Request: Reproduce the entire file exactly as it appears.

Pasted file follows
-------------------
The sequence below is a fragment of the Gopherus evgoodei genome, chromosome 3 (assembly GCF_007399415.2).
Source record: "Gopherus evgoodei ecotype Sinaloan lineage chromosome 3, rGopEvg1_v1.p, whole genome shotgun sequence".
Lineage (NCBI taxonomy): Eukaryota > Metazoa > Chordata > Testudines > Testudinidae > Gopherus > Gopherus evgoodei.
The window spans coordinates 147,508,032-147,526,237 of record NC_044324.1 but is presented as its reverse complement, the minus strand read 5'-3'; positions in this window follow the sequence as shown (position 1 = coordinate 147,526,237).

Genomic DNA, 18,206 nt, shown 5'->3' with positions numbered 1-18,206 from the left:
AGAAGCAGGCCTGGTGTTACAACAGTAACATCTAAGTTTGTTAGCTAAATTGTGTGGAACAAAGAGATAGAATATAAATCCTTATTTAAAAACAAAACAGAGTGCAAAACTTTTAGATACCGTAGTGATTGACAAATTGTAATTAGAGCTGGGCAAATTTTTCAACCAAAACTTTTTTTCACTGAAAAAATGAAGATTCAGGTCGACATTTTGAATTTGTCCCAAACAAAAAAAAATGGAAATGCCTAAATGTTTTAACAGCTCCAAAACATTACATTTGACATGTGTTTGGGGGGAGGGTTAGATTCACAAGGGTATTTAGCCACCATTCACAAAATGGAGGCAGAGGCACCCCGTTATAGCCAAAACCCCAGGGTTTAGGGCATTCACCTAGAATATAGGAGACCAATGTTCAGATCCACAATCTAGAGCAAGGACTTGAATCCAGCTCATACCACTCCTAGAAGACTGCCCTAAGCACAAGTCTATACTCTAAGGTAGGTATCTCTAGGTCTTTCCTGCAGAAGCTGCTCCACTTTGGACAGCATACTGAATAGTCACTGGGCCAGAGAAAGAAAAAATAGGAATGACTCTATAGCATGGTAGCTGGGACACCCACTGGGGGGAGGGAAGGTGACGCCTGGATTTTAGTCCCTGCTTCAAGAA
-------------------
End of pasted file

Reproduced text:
The sequence below is a fragment of the Gopherus evgoodei genome, chromosome 3 (assembly GCF_007399415.2).
Source record: "Gopherus evgoodei ecotype Sinaloan lineage chromosome 3, rGopEvg1_v1.p, whole genome shotgun sequence".
Lineage (NCBI taxonomy): Eukaryota > Metazoa > Chordata > Testudines > Testudinidae > Gopherus > Gopherus evgoodei.
The window spans coordinates 147,508,032-147,526,237 of record NC_044324.1 but is presented as its reverse complement, the minus strand read 5'-3'; positions in this window follow the sequence as shown (position 1 = coordinate 147,526,237).

Genomic DNA, 18,206 nt, shown 5'->3' with positions numbered 1-18,206 from the left:
AGAAGCAGGCCTGGTGTTACAACAGTAACATCTAAGTTTGTTAGCTAAATTGTGTGGAACAAAGAGATAGAATATAAATCCTTATTTAAAAACAAAACAGAGTGCAAAACTTTTAGATACCGTAGTGATTGACAAATTGTAATTAGAGCTGGGCAAATTTTTCAACCAAAACTTTTTTTCACTGAAAAAATGAAGATTCAGGTCGACATTTTGAATTTGTCCCAAACAAAAAAAAATGGAAATGCCTAAATGTTTTAACAGCTCCAAAACATTACATTTGACATGTGTTTGGGGGGAGGGTTAGATTCACAAGGGTATTTAGCCACCATTCACAAAATGGAGGCAGAGGCACCCCGTTATAGCCAAAACCCCAGGGTTTAGGGCATTCACCTAGAATATAGGAGACCAATGTTCAGATCCACAATCTAGAGCAAGGACTTGAATCCAGCTCATACCACTCCTAGAAGACTGCCCTAAGCACAAGTCTATACTCTAAGGTAGGTATCTCTAGGTCTTTCCTGCAGAAGCTGCTCCACTTTGGACAGCATACTGAATAGTCACTGGGCCAGAGAAAGAAAAAATAGGAATGACTCTATAGCATGGTAGCTGGGACACCCACTGGGGGGAGGGAAGGTGACGCCTGGATTTTAGTCCCTGCTTCAAGAA